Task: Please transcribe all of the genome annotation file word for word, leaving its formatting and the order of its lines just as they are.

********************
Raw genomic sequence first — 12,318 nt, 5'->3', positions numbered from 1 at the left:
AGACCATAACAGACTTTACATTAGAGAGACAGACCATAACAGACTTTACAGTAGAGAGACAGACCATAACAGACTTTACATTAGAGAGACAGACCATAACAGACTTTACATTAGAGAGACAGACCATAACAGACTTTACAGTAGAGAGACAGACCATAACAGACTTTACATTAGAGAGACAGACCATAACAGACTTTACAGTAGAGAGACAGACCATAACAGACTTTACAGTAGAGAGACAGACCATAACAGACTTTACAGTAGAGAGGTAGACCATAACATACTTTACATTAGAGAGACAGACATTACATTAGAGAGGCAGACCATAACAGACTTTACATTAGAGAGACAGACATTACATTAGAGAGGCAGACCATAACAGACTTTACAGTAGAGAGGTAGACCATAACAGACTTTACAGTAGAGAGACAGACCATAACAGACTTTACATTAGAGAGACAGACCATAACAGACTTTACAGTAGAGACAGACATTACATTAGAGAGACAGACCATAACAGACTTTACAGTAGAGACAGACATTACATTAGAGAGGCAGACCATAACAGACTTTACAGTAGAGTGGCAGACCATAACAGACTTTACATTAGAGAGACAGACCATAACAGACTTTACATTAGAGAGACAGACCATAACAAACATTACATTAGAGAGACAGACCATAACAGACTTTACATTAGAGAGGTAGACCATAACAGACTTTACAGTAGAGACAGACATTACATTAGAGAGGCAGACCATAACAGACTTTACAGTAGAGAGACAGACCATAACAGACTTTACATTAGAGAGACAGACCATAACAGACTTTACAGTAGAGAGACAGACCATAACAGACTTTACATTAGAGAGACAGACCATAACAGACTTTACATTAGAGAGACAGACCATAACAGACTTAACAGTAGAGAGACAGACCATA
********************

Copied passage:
Raw genomic sequence first — 12,318 nt, 5'->3', positions numbered from 1 at the left:
AGACCATAACAGACTTTACATTAGAGAGACAGACCATAACAGACTTTACAGTAGAGAGACAGACCATAACAGACTTTACATTAGAGAGACAGACCATAACAGACTTTACATTAGAGAGACAGACCATAACAGACTTTACAGTAGAGAGACAGACCATAACAGACTTTACATTAGAGAGACAGACCATAACAGACTTTACAGTAGAGAGACAGACCATAACAGACTTTACAGTAGAGAGACAGACCATAACAGACTTTACAGTAGAGAGGTAGACCATAACATACTTTACATTAGAGAGACAGACATTACATTAGAGAGGCAGACCATAACAGACTTTACATTAGAGAGACAGACATTACATTAGAGAGGCAGACCATAACAGACTTTACAGTAGAGAGGTAGACCATAACAGACTTTACAGTAGAGAGACAGACCATAACAGACTTTACATTAGAGAGACAGACCATAACAGACTTTACAGTAGAGACAGACATTACATTAGAGAGACAGACCATAACAGACTTTACAGTAGAGACAGACATTACATTAGAGAGGCAGACCATAACAGACTTTACAGTAGAGTGGCAGACCATAACAGACTTTACATTAGAGAGACAGACCATAACAGACTTTACATTAGAGAGACAGACCATAACAAACATTACATTAGAGAGACAGACCATAACAGACTTTACATTAGAGAGGTAGACCATAACAGACTTTACAGTAGAGACAGACATTACATTAGAGAGGCAGACCATAACAGACTTTACAGTAGAGAGACAGACCATAACAGACTTTACATTAGAGAGACAGACCATAACAGACTTTACAGTAGAGAGACAGACCATAACAGACTTTACATTAGAGAGACAGACCATAACAGACTTTACATTAGAGAGACAGACCATAACAGACTTAACAGTAGAGAGACAGACCATA